~Rose

post #29 of 30

OP, your story is exactly why I didn't get cervical checks while pregnant! I gave birth three weeks ago and like you, there were absolutely no signs of labor being imminent towards the end. I ended up being induced at 41 w 4 d. We started with the cervical gel and altho that started contractions, they were irregular and after being in the hospital 25 hours (and having my waters broken by the midwife), I got the dreaded pitocin drip. It was definitely not the route I envisioned my birth going but I got through it ok. On the positive side, I had an very fast labor for a first time mom-after the pitocin was administered, it was only 4 hours to pushing and then just an hour of pushing for me. I'm a little disappointed in my experience and I felt bullied by my CNM, but the induction wasn't as bad as I thought it would be either. I made it through without an epidural. I did get some pain medicine in my iv but by the time I got it, I was almost to transition without knowing so all it did was make me sleepy and feel drugged between contractions. If I could do it again, I would definitely not get the analgesic. I would also strongly advise you to talk with your provider about exactly how they will administer pitocin if it comes to that. I received an increase in dosage every 20 minutes and once it got things going, it really got them going for me. Eventually I had my husband tell the nurse not to continue increasing the dosage and I think that helped me gain some control over the contractions. Also, I tried different positions while being strapped to the stupid monitor and IV pole and I actually found that being on my back in the bed during contractions and pushing was most comfortable and productive for me, which I was really not expecting. I definitely didn't have a great range of movement but I could get on the birthing ball and rocking chair easily as well as a lot of positions using the bed/table for support, so some movement was possible.  One last tip-make the nurses put the IV into your non-dominant hand/arm. They put it in my dominant hand and it was such a pain to have it in my way for the two days it was in. I really hope to have a labor that is allowed to start and progress on its own in the future but I thankfully don't feel traumatized or "cheated" by my birthing experience either. My daughter was breech until about 38 weeks so between that and setting the induction date, my expectations were lowered from "natural labor process that gives me time to labor at home" to "ANYTHING BUT A C-SECTION" so I think I'm still just relieved I was able to get her out vaginally! I really hope your little one decides to come out on their own and you can forget about all the advice you receive in this forum, but also take heart that you can still have a lot of the aspects you want in your labor if it is an induced one.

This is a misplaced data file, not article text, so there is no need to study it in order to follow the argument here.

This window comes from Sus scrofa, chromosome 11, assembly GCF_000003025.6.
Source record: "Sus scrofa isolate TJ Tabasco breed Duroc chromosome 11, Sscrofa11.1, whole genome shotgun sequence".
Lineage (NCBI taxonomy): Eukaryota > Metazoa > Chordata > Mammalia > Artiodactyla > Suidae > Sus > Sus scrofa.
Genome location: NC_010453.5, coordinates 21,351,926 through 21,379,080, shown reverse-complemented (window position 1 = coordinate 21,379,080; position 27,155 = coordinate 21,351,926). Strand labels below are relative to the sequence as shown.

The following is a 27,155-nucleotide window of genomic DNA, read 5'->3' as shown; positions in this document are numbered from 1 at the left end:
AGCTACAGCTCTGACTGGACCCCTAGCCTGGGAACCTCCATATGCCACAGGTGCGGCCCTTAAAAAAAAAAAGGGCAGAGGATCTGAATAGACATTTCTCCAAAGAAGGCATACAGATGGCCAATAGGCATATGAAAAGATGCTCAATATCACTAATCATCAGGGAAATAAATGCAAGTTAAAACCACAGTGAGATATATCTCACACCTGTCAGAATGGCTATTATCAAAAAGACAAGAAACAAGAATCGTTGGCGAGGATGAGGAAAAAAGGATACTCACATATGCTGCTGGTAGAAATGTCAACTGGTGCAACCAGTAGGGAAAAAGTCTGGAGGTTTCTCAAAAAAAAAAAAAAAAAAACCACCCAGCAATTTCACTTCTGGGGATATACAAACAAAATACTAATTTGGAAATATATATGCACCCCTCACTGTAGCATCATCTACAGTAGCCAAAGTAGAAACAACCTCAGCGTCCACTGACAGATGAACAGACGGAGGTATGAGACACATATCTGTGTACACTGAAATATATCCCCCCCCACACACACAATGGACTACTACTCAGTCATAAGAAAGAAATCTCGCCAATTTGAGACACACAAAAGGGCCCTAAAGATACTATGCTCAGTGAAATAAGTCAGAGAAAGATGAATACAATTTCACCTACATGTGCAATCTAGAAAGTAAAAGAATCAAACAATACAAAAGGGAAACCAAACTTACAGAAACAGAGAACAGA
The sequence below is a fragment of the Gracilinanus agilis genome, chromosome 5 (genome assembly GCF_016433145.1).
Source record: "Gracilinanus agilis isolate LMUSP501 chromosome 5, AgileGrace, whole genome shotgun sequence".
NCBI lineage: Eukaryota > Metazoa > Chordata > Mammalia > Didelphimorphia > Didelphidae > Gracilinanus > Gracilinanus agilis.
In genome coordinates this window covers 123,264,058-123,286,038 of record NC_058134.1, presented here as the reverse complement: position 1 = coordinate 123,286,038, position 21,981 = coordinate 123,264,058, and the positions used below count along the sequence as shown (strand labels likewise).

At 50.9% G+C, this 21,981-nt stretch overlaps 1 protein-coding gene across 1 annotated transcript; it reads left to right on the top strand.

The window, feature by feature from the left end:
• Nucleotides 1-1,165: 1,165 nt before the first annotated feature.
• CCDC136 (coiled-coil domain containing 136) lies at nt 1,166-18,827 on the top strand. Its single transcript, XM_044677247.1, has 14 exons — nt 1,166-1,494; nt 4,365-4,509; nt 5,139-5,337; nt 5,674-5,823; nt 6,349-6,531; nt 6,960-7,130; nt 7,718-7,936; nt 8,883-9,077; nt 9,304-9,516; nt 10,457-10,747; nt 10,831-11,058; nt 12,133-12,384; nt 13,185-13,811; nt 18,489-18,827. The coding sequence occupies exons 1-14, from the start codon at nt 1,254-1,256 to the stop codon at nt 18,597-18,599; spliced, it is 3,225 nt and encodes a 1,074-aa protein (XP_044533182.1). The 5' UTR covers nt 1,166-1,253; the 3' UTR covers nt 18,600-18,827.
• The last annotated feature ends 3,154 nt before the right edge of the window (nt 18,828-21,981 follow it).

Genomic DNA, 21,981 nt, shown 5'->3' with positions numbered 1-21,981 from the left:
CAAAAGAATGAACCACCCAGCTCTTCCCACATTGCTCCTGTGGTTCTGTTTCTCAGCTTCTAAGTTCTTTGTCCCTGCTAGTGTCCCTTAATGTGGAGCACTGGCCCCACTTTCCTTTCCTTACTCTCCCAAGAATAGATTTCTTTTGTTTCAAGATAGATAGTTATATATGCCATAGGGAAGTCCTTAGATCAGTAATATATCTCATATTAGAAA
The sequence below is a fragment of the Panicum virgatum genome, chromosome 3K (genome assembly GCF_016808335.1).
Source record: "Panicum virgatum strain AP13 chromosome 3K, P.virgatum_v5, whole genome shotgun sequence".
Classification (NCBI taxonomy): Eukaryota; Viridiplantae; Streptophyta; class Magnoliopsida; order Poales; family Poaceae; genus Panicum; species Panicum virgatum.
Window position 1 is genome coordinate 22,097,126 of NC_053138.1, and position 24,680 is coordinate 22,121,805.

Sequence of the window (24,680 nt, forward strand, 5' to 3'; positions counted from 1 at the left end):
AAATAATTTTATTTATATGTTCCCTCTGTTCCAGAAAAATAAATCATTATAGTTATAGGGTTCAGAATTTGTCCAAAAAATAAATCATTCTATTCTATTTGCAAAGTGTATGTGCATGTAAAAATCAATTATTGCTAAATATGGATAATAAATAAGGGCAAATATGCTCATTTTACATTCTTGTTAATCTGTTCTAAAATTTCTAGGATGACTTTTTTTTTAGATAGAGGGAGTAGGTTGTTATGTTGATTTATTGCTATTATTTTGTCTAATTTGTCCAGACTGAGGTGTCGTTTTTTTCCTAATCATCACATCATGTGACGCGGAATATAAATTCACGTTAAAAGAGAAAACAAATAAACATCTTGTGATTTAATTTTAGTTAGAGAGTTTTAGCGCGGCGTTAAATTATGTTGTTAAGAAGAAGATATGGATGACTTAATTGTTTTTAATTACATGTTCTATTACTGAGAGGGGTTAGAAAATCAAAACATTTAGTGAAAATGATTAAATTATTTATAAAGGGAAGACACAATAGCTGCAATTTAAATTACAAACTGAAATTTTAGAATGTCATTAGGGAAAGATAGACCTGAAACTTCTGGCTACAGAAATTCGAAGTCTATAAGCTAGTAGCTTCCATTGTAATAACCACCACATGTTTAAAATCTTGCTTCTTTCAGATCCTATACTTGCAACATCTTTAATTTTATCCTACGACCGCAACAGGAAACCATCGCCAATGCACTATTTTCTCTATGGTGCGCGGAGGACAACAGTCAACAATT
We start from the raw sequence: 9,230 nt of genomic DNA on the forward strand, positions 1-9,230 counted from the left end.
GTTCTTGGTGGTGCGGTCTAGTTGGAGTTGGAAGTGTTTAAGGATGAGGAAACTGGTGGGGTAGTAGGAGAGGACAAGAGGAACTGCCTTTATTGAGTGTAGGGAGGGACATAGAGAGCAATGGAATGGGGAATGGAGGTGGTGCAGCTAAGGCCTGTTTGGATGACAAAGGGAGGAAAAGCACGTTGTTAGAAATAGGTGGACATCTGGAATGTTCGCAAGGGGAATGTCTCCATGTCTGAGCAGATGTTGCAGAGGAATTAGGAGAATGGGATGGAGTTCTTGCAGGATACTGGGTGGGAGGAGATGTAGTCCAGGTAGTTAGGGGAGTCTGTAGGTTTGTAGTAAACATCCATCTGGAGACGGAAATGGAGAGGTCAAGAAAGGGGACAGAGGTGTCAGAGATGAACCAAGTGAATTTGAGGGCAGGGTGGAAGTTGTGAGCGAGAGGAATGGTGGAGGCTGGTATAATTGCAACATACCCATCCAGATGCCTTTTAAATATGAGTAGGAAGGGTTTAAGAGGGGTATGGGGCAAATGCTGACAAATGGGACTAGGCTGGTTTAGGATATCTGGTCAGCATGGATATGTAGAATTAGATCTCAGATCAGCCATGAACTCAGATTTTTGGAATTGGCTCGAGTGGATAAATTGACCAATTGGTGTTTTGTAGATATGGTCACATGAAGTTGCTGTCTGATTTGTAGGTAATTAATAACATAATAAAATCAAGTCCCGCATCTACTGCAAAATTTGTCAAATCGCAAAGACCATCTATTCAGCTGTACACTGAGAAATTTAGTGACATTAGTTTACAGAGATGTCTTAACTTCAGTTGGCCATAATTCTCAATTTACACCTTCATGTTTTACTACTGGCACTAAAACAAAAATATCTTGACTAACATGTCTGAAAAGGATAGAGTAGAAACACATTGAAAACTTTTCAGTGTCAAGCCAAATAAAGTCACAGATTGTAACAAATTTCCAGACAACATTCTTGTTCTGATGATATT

post #30 of 30
Quote:
Originally Posted by JulianneW View Post

http://www.drmomma.org/2009/09/why-pregnancy-due-dates-are-inaccurate.html

 

This is a great article, every woman is unique. 

 

"Every woman's due date is calculated with the assumption that she has a 28-day menstrual cycle. In addition, it is assumed she ovulated on day 14. Then, the due date is 40 weeks from her last menstrual period.

This method of calculating due dates is extremely out-dated, presumptuous, and flawed. First of all, not all women have regular menstrual cycles. Secondly, one woman may have a 28-day cycle, while a second woman's cycle is 35 days, and a third's is 40 days. Healthy women have menstrual cycles of various lengths, and the length can even change throughout a woman's life or from one pregnancy to the next. As a result, due dates are often inaccurate."

 

I also found this one very interesting-

http://www.drmomma.org/2008/01/fetal-lungs-protein-release-triggers.html



Hi!

I really like your answer.

Two induced labors. I would say that most of the time they miscalculate. In my case, my husband and I are very well aware of the days we had intercourse or not...My DH is Jew. We have special rules. When I explain that to the doctors they have that funny faces, probably thinking that I have forgot that I had intercourse with my husband. My miscarriage (in December) led me to a Jewish Doctor, I was so anxious and so unhappy with my previous traumatic experience with induced labor... That Doctor, after listening to me carefully for half an hour, said that it is very possible that they miscalculate, and they give you a due date  inaccurate.